I finally had lunch with Betsy Devine today at the Bombay Club in Cambridge. This was a long delayed get together that was orginally intended to include Halley Suitt as well. Just as well that we ended up doing two separate lunches. I fear my head would have exploded if I had tried to keep up with both of them at the same time.
As with Halley, Betsy and I picked right up as old friends despite this being our first face-to-face meeting. Rich, stimulating conversation about education, organizations, knowledge sharing, writing, anthropology, humor, politics, science, and architecture to name just some of the topics I can remember.
One topic we talked about was what value was left in the notion of tenure in education both at the university level and below. At one point, Betsy served on the board of education in Princeton while her husband Frank was doing the research that led to his recent Nobel prize (how cool is it to get a chance to talk to someone that close to such an experience – who says blogging is a waste of time when it leads to opportunities like that?). Anyway, I was remarking on how odd tenure seemed to be when applied in public school districts. Betsy explained to me that the role of tenure in that environment was not about academic freedom but about creating some protection for older, more experienced teachers (generally women) who were otherwise at risk of being replaced by the newest crop of teachers just out of school who were not only likely to be more attractive to students and parents but much cheaper as well. I had never made that connection.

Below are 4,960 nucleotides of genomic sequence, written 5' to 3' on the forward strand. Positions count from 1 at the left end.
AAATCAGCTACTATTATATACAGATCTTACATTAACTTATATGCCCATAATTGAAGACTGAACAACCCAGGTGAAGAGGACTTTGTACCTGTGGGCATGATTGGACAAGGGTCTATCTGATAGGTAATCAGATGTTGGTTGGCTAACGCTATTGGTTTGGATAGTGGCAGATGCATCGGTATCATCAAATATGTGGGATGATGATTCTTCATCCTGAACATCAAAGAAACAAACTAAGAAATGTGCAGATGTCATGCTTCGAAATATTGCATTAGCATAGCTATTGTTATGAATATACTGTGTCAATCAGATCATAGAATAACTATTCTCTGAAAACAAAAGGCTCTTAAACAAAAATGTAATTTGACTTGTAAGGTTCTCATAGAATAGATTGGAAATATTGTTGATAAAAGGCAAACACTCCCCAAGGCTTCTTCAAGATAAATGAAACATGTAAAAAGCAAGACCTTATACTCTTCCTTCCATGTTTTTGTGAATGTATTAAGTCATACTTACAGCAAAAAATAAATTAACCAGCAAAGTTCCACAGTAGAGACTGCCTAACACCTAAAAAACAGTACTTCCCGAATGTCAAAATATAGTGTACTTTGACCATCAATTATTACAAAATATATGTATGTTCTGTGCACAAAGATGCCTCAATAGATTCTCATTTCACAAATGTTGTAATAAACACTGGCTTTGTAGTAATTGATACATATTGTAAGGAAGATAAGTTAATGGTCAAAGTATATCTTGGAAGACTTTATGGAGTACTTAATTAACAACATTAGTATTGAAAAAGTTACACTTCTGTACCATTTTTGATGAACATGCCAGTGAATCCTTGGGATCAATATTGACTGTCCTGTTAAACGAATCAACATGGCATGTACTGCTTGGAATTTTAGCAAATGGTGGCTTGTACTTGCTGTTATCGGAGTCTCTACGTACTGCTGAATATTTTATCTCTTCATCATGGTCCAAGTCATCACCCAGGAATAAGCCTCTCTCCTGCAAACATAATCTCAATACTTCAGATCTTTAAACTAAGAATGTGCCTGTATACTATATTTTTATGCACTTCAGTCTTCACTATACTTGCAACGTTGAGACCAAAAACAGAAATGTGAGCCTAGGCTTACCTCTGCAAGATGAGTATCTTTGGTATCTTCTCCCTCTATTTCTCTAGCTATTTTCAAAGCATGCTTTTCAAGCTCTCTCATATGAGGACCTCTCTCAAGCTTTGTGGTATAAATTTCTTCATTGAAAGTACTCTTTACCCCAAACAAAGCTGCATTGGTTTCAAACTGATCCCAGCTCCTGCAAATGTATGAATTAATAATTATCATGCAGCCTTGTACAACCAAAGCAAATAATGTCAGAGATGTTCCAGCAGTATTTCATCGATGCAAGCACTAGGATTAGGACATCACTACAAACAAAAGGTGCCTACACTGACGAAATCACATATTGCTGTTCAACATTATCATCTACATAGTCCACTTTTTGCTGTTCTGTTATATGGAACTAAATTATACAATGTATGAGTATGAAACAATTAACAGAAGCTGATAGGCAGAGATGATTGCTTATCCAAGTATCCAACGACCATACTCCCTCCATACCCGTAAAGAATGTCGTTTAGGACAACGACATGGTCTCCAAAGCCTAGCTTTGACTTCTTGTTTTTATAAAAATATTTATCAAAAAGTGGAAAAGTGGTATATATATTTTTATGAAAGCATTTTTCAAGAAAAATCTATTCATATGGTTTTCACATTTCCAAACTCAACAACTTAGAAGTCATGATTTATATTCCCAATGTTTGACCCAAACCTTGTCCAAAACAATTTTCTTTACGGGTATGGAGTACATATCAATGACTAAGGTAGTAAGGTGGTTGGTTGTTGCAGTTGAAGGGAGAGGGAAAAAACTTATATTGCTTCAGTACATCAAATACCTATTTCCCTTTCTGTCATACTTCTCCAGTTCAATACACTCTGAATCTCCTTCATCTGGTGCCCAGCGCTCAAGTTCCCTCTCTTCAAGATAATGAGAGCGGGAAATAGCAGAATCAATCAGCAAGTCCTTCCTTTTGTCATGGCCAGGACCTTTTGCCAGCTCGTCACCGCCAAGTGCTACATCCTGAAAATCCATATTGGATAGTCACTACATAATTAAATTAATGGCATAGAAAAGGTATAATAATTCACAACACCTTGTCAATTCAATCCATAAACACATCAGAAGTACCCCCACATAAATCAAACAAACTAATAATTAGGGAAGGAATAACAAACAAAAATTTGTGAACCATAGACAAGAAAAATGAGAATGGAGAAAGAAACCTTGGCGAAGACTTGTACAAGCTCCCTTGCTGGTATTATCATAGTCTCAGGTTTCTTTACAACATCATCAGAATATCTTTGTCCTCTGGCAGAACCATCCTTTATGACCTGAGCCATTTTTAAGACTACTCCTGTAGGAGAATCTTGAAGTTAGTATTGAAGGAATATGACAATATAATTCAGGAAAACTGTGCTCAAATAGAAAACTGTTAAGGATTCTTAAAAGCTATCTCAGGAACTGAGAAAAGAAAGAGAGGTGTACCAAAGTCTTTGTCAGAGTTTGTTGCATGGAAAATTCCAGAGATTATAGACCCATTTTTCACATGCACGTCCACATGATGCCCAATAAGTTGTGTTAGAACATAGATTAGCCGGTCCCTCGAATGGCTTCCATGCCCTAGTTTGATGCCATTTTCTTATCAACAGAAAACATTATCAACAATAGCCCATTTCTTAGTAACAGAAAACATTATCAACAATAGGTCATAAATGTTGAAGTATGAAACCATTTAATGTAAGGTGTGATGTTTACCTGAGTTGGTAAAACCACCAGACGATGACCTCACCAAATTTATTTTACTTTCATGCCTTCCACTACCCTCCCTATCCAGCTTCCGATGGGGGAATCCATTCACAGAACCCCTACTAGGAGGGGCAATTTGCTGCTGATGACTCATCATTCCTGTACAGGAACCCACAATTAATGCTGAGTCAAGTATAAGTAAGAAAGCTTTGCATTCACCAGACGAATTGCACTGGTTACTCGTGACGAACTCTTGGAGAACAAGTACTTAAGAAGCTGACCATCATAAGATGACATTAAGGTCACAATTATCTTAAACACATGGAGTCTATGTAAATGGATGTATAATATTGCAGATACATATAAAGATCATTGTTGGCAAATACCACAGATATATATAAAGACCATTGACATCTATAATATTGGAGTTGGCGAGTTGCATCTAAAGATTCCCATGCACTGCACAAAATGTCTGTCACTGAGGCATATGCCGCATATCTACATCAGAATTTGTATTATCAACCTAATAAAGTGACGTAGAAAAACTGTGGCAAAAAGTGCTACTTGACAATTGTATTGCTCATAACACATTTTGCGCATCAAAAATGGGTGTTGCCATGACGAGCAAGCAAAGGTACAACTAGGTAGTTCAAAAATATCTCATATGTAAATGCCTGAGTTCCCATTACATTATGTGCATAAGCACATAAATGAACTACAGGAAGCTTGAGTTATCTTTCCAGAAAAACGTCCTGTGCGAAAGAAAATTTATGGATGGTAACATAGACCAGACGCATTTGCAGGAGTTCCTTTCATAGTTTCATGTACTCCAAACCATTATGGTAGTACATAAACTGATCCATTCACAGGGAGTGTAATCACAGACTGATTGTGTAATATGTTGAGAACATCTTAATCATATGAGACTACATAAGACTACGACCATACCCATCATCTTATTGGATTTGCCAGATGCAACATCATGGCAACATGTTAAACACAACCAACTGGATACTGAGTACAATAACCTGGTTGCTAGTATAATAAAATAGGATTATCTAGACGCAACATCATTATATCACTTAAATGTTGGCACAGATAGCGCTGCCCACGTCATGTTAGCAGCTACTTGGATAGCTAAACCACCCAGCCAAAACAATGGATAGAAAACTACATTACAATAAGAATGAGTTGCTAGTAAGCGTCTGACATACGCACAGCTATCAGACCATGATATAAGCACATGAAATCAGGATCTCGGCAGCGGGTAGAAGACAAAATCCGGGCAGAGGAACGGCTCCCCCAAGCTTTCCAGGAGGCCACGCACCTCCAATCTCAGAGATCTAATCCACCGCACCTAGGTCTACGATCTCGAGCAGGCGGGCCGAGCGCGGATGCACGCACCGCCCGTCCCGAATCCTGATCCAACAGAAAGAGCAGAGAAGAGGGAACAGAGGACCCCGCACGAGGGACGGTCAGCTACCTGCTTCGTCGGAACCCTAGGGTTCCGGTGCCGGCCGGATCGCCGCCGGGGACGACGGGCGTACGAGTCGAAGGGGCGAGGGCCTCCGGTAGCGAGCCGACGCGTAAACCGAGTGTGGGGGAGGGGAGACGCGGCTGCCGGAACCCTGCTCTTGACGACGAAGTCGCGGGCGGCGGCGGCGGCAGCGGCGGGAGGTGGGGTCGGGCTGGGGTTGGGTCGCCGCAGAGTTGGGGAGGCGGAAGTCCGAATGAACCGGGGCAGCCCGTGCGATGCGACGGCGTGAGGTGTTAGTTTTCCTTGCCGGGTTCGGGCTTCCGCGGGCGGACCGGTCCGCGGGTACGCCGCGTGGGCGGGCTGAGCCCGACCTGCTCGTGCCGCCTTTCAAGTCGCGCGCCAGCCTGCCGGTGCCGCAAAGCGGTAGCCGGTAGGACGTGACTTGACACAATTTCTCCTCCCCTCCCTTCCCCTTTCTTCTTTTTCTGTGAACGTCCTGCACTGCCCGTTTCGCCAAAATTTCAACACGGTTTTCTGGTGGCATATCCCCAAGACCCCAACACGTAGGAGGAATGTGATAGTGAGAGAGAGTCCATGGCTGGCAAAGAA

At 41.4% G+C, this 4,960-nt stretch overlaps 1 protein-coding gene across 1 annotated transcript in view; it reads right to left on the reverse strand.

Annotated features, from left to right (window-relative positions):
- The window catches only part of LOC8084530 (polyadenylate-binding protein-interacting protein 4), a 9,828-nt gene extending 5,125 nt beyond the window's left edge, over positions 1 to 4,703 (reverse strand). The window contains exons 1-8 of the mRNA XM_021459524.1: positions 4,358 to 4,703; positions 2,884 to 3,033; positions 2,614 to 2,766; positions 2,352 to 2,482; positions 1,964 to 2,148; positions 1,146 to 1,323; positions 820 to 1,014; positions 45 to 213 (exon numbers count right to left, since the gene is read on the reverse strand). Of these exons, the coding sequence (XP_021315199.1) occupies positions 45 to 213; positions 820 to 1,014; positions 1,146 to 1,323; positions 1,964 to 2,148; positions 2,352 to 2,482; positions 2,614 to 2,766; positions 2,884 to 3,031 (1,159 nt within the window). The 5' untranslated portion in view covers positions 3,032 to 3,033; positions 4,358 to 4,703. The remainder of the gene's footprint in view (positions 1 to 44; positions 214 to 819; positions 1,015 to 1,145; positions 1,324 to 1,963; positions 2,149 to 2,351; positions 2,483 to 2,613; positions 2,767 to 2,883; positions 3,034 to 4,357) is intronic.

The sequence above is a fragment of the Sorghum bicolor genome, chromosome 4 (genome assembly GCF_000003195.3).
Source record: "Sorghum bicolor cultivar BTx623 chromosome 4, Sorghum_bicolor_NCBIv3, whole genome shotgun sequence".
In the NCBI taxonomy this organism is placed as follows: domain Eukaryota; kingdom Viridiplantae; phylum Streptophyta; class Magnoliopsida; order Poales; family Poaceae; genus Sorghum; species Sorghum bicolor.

That flowed into a discussion of similar biases toward age discrimination in business organizations. That flowed into a discussion of the problems in the private sector that let organizations hold onto the profits that might accrue from replacing your aging, expensive workers with younger blood while being able to pass the broader costs of unemployed middle-aged executives with mortgages and tuitions to pay onto the society as a whole. Age discrimination laws notwithstanding, this pattern of privatizing profits and commonalizing costs is powerful and, unfortunately, rational behavior on the part of executives who are charged with putting the interests of their shareholders first. It says to me that our regulatory frameworks are broken in some important ways that will take a lot more than the trading of rhetorical positions that seems to characterize so much of our current public discourse. One reference that I want to reexamine in this context is the late Garrett Hardin’s Filters Against Folly: How to Survive Despite Economists, Ecologists, and the Merely Eloquent. I first found this slim volume about 15 years ago. It offers some excellent advice on understanding and acting on our collective responsibilities as informed laypeople in a world increasingly dominated by experts.